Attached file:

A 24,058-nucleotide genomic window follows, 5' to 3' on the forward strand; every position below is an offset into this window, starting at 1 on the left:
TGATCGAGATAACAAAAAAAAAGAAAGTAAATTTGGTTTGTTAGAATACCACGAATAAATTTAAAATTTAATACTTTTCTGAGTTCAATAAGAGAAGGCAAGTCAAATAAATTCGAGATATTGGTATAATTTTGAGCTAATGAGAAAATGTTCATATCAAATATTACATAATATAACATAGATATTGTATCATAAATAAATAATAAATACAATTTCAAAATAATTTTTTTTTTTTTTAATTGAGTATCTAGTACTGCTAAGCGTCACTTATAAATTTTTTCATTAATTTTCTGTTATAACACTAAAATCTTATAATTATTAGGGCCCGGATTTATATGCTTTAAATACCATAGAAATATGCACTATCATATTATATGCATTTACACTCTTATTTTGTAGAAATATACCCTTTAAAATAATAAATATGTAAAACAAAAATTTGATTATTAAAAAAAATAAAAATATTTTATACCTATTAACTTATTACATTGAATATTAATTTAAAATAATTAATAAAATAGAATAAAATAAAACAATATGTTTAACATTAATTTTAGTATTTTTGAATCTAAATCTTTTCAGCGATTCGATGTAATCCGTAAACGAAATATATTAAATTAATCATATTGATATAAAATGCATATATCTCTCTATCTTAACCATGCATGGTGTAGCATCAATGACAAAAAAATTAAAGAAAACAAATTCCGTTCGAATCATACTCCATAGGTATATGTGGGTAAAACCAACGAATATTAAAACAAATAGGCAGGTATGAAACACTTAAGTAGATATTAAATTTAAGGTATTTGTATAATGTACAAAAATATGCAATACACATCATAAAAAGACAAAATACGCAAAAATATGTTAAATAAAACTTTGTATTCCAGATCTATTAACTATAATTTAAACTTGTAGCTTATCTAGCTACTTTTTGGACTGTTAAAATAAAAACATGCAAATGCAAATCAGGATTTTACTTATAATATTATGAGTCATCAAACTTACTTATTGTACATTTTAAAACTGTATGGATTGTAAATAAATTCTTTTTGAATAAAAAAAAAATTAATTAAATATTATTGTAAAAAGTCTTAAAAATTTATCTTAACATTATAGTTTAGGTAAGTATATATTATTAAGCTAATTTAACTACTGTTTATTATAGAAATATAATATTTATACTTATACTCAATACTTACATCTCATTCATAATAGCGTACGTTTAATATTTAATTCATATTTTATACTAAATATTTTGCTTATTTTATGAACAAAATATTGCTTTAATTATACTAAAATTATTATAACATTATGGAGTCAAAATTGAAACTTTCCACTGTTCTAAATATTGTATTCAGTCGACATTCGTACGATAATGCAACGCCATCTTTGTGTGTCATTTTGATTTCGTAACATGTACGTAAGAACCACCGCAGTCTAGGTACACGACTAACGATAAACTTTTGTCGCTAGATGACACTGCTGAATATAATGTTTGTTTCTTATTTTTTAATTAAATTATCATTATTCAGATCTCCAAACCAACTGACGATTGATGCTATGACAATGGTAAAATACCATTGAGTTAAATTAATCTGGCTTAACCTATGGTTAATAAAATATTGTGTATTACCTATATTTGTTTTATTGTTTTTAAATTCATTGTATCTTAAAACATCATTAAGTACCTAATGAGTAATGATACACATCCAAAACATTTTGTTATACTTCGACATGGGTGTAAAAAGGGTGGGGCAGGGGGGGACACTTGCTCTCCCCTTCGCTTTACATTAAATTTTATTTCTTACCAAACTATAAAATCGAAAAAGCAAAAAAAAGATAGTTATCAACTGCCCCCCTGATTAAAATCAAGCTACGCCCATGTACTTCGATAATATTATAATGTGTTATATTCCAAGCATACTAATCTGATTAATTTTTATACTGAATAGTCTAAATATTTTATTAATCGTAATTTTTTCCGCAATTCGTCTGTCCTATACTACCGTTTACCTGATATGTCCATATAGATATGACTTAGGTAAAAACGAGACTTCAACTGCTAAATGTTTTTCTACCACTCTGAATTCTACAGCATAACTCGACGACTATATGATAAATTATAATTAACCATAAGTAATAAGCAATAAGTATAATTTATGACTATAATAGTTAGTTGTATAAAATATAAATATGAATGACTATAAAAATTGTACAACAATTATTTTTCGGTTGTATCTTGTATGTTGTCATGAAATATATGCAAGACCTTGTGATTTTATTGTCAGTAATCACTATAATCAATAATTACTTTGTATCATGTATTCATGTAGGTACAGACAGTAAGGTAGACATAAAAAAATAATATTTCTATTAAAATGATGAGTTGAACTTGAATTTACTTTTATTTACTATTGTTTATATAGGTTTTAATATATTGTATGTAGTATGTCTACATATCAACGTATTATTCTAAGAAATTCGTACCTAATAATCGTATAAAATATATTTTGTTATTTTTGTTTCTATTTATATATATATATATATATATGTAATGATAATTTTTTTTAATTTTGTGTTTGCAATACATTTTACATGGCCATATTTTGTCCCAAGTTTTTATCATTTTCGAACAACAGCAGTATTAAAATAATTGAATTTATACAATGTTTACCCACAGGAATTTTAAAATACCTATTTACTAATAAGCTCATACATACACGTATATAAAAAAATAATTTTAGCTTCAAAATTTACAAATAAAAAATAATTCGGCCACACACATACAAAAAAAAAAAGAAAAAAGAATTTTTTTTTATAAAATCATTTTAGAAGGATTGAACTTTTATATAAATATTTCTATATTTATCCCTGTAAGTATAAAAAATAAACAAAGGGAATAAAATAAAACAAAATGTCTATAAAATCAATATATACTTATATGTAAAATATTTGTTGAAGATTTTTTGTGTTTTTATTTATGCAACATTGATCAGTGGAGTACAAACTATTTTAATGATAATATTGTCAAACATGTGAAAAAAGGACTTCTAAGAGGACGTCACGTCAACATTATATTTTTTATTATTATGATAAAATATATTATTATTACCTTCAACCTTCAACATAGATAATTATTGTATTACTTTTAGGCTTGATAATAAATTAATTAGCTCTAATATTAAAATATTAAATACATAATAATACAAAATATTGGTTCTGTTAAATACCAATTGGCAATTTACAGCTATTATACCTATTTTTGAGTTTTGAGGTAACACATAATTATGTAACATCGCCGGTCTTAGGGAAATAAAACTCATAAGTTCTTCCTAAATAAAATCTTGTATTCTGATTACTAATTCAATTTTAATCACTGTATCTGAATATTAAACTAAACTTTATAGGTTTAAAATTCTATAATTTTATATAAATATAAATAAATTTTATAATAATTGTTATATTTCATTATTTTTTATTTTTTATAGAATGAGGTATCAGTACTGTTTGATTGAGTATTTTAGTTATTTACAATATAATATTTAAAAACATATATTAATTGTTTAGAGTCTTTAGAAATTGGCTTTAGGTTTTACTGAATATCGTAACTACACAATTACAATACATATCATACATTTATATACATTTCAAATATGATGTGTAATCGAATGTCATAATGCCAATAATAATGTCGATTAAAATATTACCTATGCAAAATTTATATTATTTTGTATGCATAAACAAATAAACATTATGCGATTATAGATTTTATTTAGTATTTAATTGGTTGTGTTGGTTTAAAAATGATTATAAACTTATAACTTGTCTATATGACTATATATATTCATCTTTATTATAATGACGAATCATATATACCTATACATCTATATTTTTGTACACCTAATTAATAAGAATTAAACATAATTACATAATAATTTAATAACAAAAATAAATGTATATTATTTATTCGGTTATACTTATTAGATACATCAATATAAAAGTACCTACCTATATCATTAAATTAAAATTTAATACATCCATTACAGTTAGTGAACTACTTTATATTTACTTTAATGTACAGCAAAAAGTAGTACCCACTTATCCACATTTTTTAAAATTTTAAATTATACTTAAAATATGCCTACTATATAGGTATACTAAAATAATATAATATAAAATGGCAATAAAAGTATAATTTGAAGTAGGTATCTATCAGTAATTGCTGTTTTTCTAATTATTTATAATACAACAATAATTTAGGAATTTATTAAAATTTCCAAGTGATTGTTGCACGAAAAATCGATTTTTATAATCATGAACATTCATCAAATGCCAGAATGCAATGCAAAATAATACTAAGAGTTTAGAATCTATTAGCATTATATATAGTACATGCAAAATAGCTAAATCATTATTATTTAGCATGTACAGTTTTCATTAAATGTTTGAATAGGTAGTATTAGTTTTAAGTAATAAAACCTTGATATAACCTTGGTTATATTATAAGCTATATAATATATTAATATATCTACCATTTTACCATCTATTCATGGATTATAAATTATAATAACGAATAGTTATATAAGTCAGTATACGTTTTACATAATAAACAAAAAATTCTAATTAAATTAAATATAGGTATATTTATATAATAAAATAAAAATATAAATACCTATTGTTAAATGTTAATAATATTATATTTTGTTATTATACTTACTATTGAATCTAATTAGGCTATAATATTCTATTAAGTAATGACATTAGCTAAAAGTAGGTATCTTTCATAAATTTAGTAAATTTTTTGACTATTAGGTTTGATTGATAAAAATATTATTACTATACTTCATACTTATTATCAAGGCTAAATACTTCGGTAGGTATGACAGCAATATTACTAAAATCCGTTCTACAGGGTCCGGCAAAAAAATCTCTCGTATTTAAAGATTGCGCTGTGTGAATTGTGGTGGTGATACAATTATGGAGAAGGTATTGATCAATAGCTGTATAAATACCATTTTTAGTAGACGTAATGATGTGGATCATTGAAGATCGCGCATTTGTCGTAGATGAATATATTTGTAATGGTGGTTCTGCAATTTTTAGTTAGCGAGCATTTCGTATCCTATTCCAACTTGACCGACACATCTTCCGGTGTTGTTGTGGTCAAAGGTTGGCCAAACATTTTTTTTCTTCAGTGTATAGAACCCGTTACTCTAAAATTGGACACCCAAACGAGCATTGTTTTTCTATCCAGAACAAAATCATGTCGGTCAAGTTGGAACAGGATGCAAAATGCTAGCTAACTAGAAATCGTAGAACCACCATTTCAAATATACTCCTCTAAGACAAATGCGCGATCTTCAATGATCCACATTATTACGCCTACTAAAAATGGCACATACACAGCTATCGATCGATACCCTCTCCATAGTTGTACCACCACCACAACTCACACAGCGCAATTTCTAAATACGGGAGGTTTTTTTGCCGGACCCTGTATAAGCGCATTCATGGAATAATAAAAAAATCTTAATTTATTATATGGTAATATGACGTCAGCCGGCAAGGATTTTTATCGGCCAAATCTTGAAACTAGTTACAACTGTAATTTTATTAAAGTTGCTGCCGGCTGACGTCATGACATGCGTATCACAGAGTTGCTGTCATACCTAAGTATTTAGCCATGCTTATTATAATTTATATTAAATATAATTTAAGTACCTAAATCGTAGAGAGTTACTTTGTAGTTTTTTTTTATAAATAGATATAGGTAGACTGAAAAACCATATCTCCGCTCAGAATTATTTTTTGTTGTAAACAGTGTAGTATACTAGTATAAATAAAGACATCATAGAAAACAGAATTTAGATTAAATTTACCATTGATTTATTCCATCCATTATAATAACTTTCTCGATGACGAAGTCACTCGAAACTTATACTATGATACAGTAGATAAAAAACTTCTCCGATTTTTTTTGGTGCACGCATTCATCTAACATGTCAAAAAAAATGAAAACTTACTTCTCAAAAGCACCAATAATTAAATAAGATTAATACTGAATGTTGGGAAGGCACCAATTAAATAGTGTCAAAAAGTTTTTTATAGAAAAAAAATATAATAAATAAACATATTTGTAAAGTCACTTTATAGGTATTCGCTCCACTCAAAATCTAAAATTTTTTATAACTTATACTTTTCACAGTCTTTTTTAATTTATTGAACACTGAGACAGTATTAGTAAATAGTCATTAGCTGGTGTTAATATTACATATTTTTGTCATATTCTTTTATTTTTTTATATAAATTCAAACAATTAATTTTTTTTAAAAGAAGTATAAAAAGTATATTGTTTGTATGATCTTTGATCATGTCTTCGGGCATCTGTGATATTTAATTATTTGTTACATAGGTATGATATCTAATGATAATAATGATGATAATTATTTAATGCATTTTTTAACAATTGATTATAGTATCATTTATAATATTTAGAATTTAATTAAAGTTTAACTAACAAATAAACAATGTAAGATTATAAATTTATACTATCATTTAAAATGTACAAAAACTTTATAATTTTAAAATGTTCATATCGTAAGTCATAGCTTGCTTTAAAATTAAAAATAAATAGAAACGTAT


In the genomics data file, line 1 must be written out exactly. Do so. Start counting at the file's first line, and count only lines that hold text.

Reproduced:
A 24,058-nucleotide genomic window follows, 5' to 3' on the forward strand; every position below is an offset into this window, starting at 1 on the left: